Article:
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Electronic lenses could replace bifocals

April 7, 2006

By Anne Harding

NEW YORK (Reuters Health) – Researchers have developed an
electro-optic lens that can shift its focusing power with the
flick of a switch, and may someday replace bifocal lenses.

Dr. Nasser Peyghambarian of the University of Arizona at
Tucson and colleagues report the results of tests of prototype
spectacles in the online Early Edition of the Proceedings of
the National Academy of Sciences.

The lenses consist of a liquid crystal sandwiched between
two pieces of glass, similar to familiar LCDs like those found
on digital clocks. In this case, instead of showing numbers,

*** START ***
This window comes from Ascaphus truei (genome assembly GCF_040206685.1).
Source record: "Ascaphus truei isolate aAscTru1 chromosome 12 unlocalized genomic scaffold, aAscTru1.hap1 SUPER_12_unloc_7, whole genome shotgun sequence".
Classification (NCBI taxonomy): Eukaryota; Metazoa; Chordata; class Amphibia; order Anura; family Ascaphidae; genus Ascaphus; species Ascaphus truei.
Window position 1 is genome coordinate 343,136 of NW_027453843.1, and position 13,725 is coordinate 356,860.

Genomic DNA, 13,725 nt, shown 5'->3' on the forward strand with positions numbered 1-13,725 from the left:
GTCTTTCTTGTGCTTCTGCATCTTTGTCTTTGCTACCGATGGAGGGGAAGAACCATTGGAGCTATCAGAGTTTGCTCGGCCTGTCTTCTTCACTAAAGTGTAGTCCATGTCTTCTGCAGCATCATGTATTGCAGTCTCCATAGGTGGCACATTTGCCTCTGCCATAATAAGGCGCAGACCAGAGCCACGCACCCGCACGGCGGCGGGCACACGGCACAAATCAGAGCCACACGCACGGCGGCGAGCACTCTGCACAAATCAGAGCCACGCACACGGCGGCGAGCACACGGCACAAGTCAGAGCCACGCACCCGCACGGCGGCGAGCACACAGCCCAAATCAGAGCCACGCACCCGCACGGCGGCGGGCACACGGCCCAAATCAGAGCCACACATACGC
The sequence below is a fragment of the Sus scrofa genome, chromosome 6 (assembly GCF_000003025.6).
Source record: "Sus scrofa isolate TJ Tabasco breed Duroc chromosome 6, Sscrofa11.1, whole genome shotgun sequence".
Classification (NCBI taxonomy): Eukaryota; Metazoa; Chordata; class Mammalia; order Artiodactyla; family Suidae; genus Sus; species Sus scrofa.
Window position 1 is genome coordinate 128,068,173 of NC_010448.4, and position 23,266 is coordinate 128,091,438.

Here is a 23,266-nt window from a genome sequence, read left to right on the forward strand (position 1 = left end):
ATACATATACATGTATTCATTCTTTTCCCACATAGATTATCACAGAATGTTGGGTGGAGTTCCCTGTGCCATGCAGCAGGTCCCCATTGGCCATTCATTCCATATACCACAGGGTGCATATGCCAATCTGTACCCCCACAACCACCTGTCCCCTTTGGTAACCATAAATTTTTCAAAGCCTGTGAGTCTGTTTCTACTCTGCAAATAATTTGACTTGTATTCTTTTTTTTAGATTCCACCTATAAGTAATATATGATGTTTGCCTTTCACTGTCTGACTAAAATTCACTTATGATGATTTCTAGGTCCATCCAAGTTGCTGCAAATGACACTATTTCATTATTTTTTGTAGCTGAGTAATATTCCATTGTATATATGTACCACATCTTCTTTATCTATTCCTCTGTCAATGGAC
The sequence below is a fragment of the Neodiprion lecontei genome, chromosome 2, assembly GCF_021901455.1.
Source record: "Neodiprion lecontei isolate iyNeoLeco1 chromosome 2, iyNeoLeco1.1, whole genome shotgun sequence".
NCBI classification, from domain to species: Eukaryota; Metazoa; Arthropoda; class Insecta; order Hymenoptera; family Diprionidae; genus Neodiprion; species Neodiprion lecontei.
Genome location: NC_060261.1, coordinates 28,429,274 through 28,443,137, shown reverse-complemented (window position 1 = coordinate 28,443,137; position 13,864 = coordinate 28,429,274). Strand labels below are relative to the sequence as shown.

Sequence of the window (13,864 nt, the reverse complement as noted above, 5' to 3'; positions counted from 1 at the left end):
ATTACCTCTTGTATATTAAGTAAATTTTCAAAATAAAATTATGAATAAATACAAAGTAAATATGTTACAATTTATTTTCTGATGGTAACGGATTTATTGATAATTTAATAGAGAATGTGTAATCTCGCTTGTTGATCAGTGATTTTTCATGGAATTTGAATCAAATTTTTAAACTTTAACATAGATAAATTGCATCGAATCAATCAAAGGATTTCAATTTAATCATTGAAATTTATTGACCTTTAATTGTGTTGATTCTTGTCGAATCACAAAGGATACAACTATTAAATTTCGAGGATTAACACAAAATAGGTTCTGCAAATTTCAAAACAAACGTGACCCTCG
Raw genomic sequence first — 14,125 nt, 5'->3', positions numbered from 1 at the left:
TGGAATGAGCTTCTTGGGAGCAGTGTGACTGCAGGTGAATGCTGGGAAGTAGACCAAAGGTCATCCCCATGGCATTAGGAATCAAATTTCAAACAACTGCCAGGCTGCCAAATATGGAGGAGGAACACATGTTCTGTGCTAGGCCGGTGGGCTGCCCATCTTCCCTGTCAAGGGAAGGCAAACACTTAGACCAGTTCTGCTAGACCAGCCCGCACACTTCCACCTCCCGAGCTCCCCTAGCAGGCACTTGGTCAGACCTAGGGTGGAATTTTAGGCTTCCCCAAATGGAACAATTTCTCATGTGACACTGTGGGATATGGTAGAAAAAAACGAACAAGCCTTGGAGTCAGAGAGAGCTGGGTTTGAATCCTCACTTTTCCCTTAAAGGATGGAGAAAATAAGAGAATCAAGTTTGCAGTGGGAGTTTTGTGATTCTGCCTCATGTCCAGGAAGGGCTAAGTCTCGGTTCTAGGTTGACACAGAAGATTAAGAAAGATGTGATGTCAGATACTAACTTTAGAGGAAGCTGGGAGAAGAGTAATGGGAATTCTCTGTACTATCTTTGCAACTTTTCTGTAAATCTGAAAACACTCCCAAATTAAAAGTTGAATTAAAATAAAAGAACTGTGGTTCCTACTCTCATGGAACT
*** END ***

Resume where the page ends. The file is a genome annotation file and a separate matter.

the crystal contains a circular array of transparent
electrodes, which turn the glass into a lens when a 2-volt
charge is applied.

When the voltage is turned off, the lens is plain with no
focusing power and does not interfere with distance vision.

In their article, the researchers report on a 1-diopter
version of the lens, but Peyghambarian told Reuters Health he
and his colleagues have made a number of lenses of different
strengths.

The next step, he said, will be to develop a mechanism that
will allow the lenses to focus automatically, similar to a
camera’s range-finding mechanism.

SOURCE: PNAS Early Edition, online April 3, 2006.


Source: reuters



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